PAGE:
Spain’s Other Covid Casualties: Undetected Cancer Cases

The Four Percent


MADRID — Last March, as the coronavirus was tearing across Spain, Lídia Bayona Gómez started to suffer bouts of vomiting and coughing.

A nursing home worker, she treated herself as a potential Covid-19 case, isolating and getting herself tested. The results came back negative, twice. With her weight dropping and her urine turning red, she made repeated attempts to see a doctor and in late April, on a phone consult, one told her to stay home and prescribed medicine for gastroenteritis and a urinary tract infection.

But the pain kept getting worse and in late June, her sister took her to an emergency hospital unit. In mid-July, she underwent a 12-hour surgery to remove two cancerous tumors, one from an ovary and the other from the bile ducts. She died in the hospital nine days later, at age 53.

It was not an isolated tragedy.

Hospitals and other health care centers have been forced to devote most of their resources to Covid-19 patients, and doctors are warning that a growing number of cases of cancer and other serious illnesses are going undetected, which could end up costing many more lives. That toll is beginning to be reflected in lawsuits.

For the most part, however, doctors say they are just overworked.

Last month, Spanish doctors staged a nationwide walkout to protest their working conditions and to warn the authorities against hiring additional doctors without adequate qualifications.

“It will cost us a lot of time, money and effort to rebuild the foundations of our health care system,” said Dr. Carballo. “You cannot find new doctors in just a couple of months.”

Ms. Flores, from the association that helps patients take legal action, echoed those concerns.

“This virus is at least, hopefully, making us understand that primary health care cannot keep functioning adequately when staff and investments have been steadily cut,” she said.

In another case of undetected cancer, Lydia Sainz-Maza Zorrilla, a radio journalist, has chronicled the final months of her sister, Sonia. She was 48 when she died in August of colon cancer after failing for three months to see a doctor in person. Instead, she received bad advice over the phone from her local health care center.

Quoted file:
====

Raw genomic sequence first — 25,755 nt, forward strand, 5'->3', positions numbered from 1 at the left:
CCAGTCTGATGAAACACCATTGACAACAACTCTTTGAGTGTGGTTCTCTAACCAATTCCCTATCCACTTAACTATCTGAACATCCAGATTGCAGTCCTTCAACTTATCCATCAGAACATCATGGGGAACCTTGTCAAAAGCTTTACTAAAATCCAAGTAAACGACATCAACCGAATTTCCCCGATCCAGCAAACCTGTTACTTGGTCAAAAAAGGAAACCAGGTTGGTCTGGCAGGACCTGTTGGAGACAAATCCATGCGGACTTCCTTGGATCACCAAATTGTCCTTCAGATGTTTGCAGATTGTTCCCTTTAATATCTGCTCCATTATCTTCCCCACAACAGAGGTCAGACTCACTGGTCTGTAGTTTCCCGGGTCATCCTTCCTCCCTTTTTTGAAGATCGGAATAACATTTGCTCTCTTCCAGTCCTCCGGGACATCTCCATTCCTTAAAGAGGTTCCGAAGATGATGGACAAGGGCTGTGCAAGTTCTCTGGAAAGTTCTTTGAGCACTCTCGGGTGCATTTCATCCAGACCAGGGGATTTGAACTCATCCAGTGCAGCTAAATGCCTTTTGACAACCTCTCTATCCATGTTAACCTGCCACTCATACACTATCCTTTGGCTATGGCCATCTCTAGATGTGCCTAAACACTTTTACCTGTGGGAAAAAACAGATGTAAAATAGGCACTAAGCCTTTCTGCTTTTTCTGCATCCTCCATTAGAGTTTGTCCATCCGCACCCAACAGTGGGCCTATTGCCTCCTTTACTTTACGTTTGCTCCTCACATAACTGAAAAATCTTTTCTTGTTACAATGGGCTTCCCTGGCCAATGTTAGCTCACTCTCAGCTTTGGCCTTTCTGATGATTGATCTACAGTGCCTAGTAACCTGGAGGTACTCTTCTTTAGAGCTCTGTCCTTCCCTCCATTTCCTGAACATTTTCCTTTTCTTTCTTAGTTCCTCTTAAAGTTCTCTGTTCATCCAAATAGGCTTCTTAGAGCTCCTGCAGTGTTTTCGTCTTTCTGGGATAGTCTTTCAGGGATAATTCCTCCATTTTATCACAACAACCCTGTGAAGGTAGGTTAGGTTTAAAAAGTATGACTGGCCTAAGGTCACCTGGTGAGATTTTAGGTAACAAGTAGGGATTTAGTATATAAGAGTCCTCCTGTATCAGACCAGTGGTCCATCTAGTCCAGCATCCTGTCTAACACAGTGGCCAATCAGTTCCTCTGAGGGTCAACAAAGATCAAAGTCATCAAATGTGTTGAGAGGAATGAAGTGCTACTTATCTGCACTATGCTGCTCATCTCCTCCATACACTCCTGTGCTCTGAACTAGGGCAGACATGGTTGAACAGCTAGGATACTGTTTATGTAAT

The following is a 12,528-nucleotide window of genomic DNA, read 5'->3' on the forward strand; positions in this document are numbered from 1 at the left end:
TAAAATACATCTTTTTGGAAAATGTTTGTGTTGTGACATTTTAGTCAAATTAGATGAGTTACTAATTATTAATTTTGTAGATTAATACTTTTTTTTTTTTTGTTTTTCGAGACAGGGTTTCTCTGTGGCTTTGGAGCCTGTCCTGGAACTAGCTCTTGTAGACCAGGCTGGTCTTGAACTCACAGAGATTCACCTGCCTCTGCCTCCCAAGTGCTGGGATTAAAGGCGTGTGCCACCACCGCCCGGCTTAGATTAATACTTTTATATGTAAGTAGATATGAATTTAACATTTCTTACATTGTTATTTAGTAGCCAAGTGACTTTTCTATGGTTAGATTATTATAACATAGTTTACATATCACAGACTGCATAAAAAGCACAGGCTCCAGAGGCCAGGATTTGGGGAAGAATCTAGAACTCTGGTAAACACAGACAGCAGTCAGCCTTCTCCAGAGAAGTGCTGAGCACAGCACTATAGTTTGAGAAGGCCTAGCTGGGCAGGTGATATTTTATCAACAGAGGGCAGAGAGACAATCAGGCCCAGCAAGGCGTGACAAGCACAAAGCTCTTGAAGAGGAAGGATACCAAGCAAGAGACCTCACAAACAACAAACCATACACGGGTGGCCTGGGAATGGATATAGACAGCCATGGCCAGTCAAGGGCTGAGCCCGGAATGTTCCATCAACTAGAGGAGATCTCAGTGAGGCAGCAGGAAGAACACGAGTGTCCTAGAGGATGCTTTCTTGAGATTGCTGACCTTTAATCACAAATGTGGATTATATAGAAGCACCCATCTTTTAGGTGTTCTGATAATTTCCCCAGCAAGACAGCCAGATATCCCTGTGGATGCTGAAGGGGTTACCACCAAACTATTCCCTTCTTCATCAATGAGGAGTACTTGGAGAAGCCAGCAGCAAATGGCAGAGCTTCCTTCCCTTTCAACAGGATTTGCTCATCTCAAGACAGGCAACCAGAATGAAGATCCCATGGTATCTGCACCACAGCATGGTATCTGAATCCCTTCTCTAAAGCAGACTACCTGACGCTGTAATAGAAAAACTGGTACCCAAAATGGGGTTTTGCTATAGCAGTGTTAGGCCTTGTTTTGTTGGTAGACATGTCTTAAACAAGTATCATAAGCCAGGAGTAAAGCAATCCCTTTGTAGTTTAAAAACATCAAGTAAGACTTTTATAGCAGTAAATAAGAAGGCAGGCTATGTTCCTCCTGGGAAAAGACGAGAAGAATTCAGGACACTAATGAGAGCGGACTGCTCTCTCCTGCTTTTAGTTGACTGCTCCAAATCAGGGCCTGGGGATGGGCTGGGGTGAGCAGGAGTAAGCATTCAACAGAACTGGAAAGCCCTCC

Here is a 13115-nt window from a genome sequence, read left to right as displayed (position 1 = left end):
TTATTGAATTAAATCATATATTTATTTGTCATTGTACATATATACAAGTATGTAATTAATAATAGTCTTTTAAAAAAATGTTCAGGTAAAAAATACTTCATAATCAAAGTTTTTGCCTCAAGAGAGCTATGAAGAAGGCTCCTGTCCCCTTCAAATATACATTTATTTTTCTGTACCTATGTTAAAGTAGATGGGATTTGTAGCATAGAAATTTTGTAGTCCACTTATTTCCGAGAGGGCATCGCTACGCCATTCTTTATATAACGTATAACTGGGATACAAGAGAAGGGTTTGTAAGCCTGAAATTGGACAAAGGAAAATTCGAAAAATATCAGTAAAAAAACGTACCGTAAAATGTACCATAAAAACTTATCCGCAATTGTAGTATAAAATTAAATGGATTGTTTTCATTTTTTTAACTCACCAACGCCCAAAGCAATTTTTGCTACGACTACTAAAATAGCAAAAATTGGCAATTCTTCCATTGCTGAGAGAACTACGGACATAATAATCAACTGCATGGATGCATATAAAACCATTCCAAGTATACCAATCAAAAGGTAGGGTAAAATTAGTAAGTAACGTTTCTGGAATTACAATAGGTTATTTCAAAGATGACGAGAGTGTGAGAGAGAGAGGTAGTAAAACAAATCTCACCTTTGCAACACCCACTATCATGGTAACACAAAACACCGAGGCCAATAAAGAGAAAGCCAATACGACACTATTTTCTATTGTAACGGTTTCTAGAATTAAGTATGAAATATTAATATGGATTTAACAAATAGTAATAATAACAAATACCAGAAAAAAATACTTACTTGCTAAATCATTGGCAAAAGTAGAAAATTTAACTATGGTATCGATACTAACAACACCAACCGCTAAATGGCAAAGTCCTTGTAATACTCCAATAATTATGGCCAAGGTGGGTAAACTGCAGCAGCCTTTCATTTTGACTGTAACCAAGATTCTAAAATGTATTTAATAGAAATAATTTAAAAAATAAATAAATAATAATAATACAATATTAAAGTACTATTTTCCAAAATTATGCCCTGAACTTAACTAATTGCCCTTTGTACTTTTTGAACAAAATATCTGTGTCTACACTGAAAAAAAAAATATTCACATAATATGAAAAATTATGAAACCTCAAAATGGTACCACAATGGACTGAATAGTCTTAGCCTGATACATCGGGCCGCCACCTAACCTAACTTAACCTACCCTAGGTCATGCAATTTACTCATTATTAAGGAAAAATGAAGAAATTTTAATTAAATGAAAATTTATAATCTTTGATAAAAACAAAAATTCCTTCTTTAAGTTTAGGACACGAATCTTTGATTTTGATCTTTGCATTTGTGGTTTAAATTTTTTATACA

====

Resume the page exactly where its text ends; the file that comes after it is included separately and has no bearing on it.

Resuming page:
“Our public administration has used Covid as a perfect excuse to keep doctors on the phone and remove completely the possibility that they can diagnose patients properly,” Ms. Sainz-Maza Zorrilla said.

“If her doctor had actually seen her and touched her, I’m absolutely sure that my sister would be alive today, because colon cancer is terrible but you don’t need to die of it like she did,” she added.

Last month, Verónica Casado, the regional health minister, told a news conference that she was sorry “if there was something that had not been done well” in terms of treating Ms. Sainz-Maza Zorrilla. On Oct. 6, public prosecutors opened an investigation into her death from colon cancer.

While doctors and nurses are confronting the second wave of Covid-19 with better protective gear than in the spring, their morale appears to be lower.

“I simply cannot give a patient adequate attention when I have recently had to see 100 people in a single day,” said Patricia Estevan, a doctor in a public health care center in Madrid.

Manuel Franco, a professor and researcher in epidemiology at the University of Alcalá de Henares and an adjunct professor at Johns Hopkins University, said, “We have health care workers who are now not only exhausted but also angry because they have seen some improvement in the protocols since last spring, but not the hiring of more people that was promised.”

Still, a few of the recent lawsuits also underscore the danger for patients who end up receiving treatment in a hospital overstretched by the influx of Covid-19 patients.

Jesús Pinos is suing a hospital in the northern city of Santander after the death of his grandmother, María Delia Laguatasig Iza, who was mistakenly made to wait for her appendicitis surgery in a corridor filled with Covid-19 patients.

Although she had tested negative for the coronavirus before her surgery, she received a Covid-19 diagnosis a week later, eventually dying from it.

The hospital did not respond to a request for comment. Public prosecutors in Santander opened their own investigation on Oct. 26.

“She was the victim of some disastrous medical mistakes that you would never expect in a modern and functioning health care system,” Mr. Pinos said. “What is clear is that she entered hospital without Covid, was then sent home coughing and finally died from this virus.”



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